Thursday, November 20, 2008
No More Credit At The Liquor Store
Today and tomorrow -- "Spanish Trace." Saturday pictures from the town I love and Sunday I return to my usual rant and rave. Thanks for reading!
Lori decided we’d have a party to celebrate the turning of the seasons. She planned it for the weekend of Halloween, which was a long weekend for Ft. Worth Country Day. I suggested we do a costume party and that my old band Head Cleaner could play some blues, but she gave me a look that suggested my old band would not be playing. She had loved Head Cleaner when she heard them years ago. She gave me a withering look that suggested I grow up and grow up fast. I had seen that expression from my jerk of a father all my life.
“My friends don’t wear costumes,” she said.
“Maybe they could start.”
“Are you going to be an asshole?” Lori asked.
The honeymoon appeared to be over.
Lori left to pick up food for the party, and I sat around trying to get drunk. I was missing Melody, feeling lonely and strung-out. I didn’t want to be here, bored as shit by a bunch of people who would sit and talk about teaching. I didn’t have one goddamn thing to say to any of them. I took some more slugs and decided to leave for the day while Lori got ready. I wrote her a note telling her that I was going to clean out the rest of my apartment and booked.
When I got into my truck, I turned on the radio and old Rick Nelson sang “Garden Party.” I felt as if the bastard were coming back from the grave to tell me that I would never be able to please Lori, and I ought to give up trying. I drove to Mr. C’s and bought a six-pack of Lone Star and some cashews in a bag. Then I drove around trying not to look like I was driving around drinking beer and eating cashews. I went to the Trace and sat down on my one last chair and took a look around the place. I didn’t have the foresight not to have the electricity turned off, so I had to sit around in the dark, the heart of Indian Summer, sweating and wondering if a cold spell would hit. I knew it wouldn’t hit soon enough to make it bearable.
“What the hell happened to you?” Lori said.
I tripped into our house wearing a leg immobilizer and crutches. I didn’t want Lori to know that I had been drinking. I needed an alibi, for not having done any work and being gone all day. Sitting around the Trace, I decided to pretend I’d been in an accident. I felt glad that I had gotten rid of the stuff from the first accident. Maybe she would remember how she had loved me then.
“I fell down the stairs at the Trace.”
“I thought there was only a bottom floor,” she said.
“I mean by the office. I tried to turn in my key, but it was closed and I turned and tripped.”
“Are you okay? How did you get the brace?” Lori crushed avocados, turning them into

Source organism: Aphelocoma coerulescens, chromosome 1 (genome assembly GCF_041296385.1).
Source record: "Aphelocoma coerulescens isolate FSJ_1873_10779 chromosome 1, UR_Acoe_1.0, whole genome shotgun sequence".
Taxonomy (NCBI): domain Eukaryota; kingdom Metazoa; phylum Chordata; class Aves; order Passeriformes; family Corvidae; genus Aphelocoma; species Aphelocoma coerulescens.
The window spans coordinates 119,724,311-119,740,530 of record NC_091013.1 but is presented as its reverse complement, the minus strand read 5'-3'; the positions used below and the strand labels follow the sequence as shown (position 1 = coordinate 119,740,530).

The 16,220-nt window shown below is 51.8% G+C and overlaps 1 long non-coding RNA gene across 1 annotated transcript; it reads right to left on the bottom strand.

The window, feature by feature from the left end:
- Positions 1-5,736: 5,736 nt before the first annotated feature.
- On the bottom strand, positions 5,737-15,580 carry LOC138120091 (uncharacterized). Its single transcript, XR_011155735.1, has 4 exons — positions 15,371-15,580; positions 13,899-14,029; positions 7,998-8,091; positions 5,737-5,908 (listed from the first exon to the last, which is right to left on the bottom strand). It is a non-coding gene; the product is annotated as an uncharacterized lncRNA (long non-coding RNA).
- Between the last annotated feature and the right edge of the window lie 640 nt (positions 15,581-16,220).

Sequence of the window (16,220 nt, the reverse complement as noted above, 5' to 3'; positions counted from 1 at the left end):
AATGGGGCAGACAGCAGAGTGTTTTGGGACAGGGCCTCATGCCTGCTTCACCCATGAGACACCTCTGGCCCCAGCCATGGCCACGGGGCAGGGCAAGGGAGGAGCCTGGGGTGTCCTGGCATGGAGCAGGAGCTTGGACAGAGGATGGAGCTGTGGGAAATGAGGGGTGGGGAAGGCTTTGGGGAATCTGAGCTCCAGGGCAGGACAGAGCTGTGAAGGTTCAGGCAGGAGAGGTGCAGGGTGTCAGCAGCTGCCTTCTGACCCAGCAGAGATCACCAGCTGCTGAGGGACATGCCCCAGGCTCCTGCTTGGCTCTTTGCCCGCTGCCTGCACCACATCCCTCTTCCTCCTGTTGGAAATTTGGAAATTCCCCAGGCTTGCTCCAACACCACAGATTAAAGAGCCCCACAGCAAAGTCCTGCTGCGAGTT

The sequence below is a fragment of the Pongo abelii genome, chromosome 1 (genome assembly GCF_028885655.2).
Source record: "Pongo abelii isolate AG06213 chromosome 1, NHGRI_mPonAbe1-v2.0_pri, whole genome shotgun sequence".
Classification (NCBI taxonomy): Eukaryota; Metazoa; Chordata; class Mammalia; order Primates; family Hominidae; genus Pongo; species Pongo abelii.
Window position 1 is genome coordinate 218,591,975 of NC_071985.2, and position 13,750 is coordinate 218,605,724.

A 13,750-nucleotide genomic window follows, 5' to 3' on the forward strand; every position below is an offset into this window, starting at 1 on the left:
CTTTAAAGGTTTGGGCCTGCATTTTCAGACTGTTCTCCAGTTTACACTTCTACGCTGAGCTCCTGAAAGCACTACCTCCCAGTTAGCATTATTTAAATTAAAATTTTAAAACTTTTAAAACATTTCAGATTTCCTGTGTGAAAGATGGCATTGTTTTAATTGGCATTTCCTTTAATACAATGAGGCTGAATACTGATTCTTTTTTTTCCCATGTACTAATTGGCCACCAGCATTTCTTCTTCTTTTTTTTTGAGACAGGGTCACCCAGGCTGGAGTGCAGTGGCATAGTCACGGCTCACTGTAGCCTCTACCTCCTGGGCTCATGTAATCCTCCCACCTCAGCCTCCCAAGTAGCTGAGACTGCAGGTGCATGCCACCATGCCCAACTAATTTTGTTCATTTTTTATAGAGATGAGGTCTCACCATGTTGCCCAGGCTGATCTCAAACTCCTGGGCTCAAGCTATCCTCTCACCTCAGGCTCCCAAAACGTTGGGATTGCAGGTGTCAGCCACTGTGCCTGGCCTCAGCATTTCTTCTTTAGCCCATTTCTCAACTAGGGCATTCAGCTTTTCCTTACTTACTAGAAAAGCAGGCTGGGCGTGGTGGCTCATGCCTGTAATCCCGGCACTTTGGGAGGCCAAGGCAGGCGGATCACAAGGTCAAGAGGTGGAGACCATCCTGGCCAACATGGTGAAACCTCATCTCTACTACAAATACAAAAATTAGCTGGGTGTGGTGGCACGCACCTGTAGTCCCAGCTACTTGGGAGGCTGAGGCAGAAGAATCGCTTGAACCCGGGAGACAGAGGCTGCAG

guacamole. I loved her guacamole. One more thing to miss if I left.
“I drove to the emergency room.” I held out an old bottle of painkillers I’d been hoarding from a root canal. I hoped she didn’t take them out of my hands and look at the date.
“Have you been drinking?” Lori asked. She took a lemon and started to squeeze it in the dip. It keeps the guacamole from getting discolored from the air. The color didn’t make any difference to the taste, but she claimed that looking at brown guacamole did not make anyone feel happy.
“What makes you say that, honey?”
“I don’t see how you could have fallen down the stairs.”
“I was tired, okay? I work long hours.”
“You wouldn’t have to work so hard if you got another job teaching.”
“I don’t want another job. I want to go rest.”
“Don’t take the painkillers if you’ve been drinking.”
It made me feel real bad when she said that because that’s how my mother died. Not that Lori knows that. She thinks that she died in her sleep from alcohol poisoning. I don’t know why I left the painkiller part out of the story when I told her, I just did. My mother took some of my granddad’s muscle relaxants and drank part of a bottle of wine, passed out mid-sentence, got put to bed by friends, and stopped breathing in the middle of the night. She’d been mixing stuff for years, but it must have been the exact wrong dose that night. It felt like the type of disaster our family had been watching for years had hit us. I never thought it would, the way you feel when you’re driving and you see a car on the side of the road and you thank God it isn’t you, although someday it will be. And it always is.
Michelle's Spell of the Day
"The real beauty of the question -- how do we become who we are? -- is that by the time we are old enough to ask it, it is too late to do much about it. That is not the sorrow of hindsight, but its music: That is what grants us a bearable past." Gail Caldwell
Drinking memoir suggestion: A Strong West Wind Gail Caldwell
Benedictions and Maledictions